According to the Indictment and in-court statements during the defendants’ initial appearances, the defendants engaged in the illegal distribution of controlled substances through the internet. Numerous web sites offered the sale of “lifestyle” drugs for weight loss or sleep aids. On these web sites, the individual buyer, without the help of a physician, personally selected the drug and the quantity of the drug he wished to purchase. Upon making this decision, the buyer was directed to another website, called Tropic Spiral Systems, to fill out a short medical questionnaire. Once they buyer completed the questionnaire, the was directed to yet another website, owned by E.V.A. Global Inc., which would accept payment for the drugs by credit card or require the buyer to mail a money order or similar form of payment to E.V.A. Global. After payment was received, E.V.A. electronically distributed the questionnaire to various physicians around the country. These physicians would review the buyer’s drug selection and completed questionnaire and decide whether to approve the buyer’s selections. The doctors did this without ever seeing or speaking to the buyer to confirm their identity, medical condition, or the appropriateness of the requested medications. Once the physician approved the requested purchase, the buyer’s information would be posted on a website, where one of several internet-based pharmacies filled the order and shipped the controlled substances to the buyers. According to the charges, the pharmacies and the doctors were all contracted by and paid by E.V.A. Global, Inc.
Charged in this Indictment are defendants Frank Hernandez, of Davie, Florida (Counts 1 and 5 – 8); Amada Hernandez, the wife of Frank Hernandez, of Davie, Florida (Counts 1 and 5 – 8); Steve Marhee (Counts 1 and 5 – 8); Emmanuel Antonio (Counts 1 – 12); Lawrence D. Pinkoff, of Hollywood, Florida (Counts 1 – 12); Theophilos Antiniou, of Plantation, Florida (Counts 1 – 12); Paul Wiseberg, of Wellington, Florida (Counts 1 and 9- 12); Howard Helfant, of Boca Raton, Florida (Counts 1 and 9 – 12); Thomas Walker, R.Ph., of North Fort Lauderdale, Florida (Counts 1 and 5 – 7); Edgar Cruz, R.Ph., of Sunrise, Florida (Counts 1 and 5 – 8); Serge Francois,R.Ph. (Counts 1 – 4); Everett Echols, M.D., of Greensboro, North Carolina, (Counts 1 and 9 -12); Hannibal Edwards, M.D., of Apple Valley, California (Counts 1, 5, 7, and 8); and David Baron, M.D., of Anaheim, California (Count 1).
In addition, seven companies were also charged in the Indictment: C & H Wholesale, located in Davie, Florida; Lifeline Pharmacy, Inc., located in Davie, Florida; EX RX LLC, located in Lenion, New Jersey; E.V.A. Global, Inc., located in Cooper City, Florida; Tropic Spiral Systems, Inc., RX Direct Pharmacy, Inc., located in Deerfield Beach, Florida; and Concept RX, Inc., located in Tamarac, Florida.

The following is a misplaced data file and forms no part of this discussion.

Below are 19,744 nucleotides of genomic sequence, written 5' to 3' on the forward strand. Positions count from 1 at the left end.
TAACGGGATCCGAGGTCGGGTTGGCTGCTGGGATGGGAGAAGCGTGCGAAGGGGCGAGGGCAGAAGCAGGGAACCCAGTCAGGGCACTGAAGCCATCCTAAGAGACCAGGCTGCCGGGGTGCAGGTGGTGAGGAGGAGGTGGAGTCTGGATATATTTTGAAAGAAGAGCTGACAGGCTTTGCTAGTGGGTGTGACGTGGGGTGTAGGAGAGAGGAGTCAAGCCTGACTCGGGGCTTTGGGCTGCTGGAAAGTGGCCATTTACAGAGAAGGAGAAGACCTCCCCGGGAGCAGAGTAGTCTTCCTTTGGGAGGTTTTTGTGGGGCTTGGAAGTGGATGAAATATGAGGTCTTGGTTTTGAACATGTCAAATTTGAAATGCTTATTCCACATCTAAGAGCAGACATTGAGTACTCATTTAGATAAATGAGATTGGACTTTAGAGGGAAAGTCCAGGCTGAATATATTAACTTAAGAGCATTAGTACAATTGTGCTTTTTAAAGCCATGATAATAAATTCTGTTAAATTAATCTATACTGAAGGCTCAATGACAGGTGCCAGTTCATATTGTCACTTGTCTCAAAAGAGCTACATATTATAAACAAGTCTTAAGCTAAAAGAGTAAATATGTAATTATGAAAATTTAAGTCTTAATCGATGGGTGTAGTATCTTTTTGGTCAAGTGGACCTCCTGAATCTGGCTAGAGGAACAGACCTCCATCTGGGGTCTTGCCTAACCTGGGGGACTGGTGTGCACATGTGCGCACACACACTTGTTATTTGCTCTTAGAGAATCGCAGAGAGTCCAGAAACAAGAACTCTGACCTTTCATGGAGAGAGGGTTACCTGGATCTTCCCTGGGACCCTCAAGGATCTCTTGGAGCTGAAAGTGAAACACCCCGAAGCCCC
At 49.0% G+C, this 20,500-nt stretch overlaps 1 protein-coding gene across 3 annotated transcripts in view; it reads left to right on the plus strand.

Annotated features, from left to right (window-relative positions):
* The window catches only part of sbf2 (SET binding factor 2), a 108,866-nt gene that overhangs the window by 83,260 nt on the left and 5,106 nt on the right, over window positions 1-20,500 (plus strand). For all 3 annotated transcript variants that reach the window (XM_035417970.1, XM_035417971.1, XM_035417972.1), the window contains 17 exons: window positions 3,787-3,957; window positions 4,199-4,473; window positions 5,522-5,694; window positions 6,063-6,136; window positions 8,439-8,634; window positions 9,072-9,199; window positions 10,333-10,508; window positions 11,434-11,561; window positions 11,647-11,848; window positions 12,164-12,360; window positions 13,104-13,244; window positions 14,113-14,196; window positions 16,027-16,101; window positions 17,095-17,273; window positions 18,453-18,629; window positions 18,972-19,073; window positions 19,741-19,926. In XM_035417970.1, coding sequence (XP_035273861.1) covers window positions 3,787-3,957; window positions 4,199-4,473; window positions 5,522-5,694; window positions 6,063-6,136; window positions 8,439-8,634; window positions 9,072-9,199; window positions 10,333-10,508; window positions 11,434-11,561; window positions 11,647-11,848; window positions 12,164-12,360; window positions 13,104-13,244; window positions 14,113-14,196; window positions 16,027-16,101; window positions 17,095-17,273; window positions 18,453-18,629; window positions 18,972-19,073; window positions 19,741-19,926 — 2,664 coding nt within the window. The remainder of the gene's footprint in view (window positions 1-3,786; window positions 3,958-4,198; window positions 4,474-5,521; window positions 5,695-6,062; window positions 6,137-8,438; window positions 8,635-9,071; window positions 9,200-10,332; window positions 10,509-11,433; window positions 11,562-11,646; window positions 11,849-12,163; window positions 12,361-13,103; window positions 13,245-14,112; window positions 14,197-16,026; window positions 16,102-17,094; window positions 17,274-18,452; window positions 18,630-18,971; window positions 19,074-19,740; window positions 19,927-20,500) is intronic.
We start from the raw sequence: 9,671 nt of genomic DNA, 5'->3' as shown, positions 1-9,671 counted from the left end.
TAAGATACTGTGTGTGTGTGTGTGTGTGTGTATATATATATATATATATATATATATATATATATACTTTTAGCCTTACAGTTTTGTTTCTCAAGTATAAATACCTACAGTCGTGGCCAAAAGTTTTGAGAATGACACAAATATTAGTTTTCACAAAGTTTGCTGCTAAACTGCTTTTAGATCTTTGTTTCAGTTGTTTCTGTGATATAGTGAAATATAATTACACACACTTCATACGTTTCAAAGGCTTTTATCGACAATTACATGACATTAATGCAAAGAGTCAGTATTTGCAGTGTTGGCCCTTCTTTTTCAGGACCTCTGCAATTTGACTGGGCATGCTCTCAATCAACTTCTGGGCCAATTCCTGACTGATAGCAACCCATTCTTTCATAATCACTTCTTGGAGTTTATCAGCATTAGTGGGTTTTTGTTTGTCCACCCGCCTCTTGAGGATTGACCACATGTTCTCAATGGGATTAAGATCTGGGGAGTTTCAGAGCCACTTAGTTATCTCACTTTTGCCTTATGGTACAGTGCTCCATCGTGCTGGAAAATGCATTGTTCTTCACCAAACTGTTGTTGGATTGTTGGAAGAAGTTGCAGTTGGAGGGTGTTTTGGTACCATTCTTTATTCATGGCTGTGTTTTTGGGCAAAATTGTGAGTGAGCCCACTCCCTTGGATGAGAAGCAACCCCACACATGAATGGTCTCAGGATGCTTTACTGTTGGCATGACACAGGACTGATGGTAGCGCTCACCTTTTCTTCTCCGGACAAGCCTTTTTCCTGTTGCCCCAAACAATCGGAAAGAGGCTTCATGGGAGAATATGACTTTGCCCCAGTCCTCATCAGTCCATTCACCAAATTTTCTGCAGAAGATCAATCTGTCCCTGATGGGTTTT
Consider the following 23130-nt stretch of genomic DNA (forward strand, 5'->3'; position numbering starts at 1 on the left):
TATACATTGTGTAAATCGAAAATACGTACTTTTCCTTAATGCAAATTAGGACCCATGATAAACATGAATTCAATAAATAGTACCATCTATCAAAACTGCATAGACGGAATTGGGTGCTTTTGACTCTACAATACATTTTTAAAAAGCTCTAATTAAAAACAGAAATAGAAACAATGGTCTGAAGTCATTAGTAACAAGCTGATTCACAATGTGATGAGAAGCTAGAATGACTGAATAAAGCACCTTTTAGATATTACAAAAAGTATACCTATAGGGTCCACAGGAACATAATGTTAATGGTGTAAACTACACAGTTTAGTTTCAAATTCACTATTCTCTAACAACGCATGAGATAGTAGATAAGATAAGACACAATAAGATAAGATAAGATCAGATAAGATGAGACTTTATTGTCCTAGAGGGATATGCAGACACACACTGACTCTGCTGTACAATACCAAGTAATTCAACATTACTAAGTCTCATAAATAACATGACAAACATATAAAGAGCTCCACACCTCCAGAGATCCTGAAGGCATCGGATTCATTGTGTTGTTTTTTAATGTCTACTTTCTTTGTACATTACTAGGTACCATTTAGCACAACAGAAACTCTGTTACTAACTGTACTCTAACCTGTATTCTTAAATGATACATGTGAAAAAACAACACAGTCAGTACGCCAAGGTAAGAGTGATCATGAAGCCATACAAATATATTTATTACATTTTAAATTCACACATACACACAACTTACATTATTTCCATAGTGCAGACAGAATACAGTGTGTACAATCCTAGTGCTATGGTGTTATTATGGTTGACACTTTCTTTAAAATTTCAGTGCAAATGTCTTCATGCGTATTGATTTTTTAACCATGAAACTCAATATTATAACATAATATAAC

On Tuesday, February 6, 2007, defendants Steve Marhee, Emmanuel Antonio, Lawrence D. Pinkoff, Theopholis Antiniou, Edgar Cruz, and Serge Francois appeared before United States Magistrate Judge Lurana Snow for their initial appearances. Bail was set for defendant Marhee, Antonio, Antiniou, and Cruz. Hearings on bail for Pinkoff and Francois were set for a later date. On Wednesday, February 7, 2007, defendant Thomas Walker appeared before United States Magistrate Judge Snow, who released the defendant on bail. The remainder of the defendants and the companies are expected to appear in court at a later date.
U.S. Attorney Acosta stated:
Prescription medications can be just as addictive and as deadly as illegal narcotics when dispensed and used without proper medical input and advise. In this case, internet pharmacies dispensed controlled substances much like a drug dealer would on the street – no questions asked. The U.S. Attorney’s Office will aggressively pursue pharmacies and other professionals who use the internet to peddle drugs.
DEA Special Agent in Charge Mark R. Trouville stated:
The Drug Enforcement Administration (DEA) is committed to keeping our community safe from individuals who facilitate the abuse of pharmaceutical drugs via the Internet, . . . These rogue websites are fueling prescription drug abuse which is at an all-time high and exceeds all other drug abuse except marijuana. DEA will remain diligent in this fight and continue to work side by side with our partners at the U.S. Attorney’s Office to investigate and prosecute these individuals.
Mr. Acosta commended the investigative efforts of the DEA’s Drug Enforcement Diversion Group and Criminal Group, and the Federal Bureau of Investigation. The case is being prosecuted by Assistant United States Attorney Ellen L. Cohen.
This page was posted on December 22, 2007.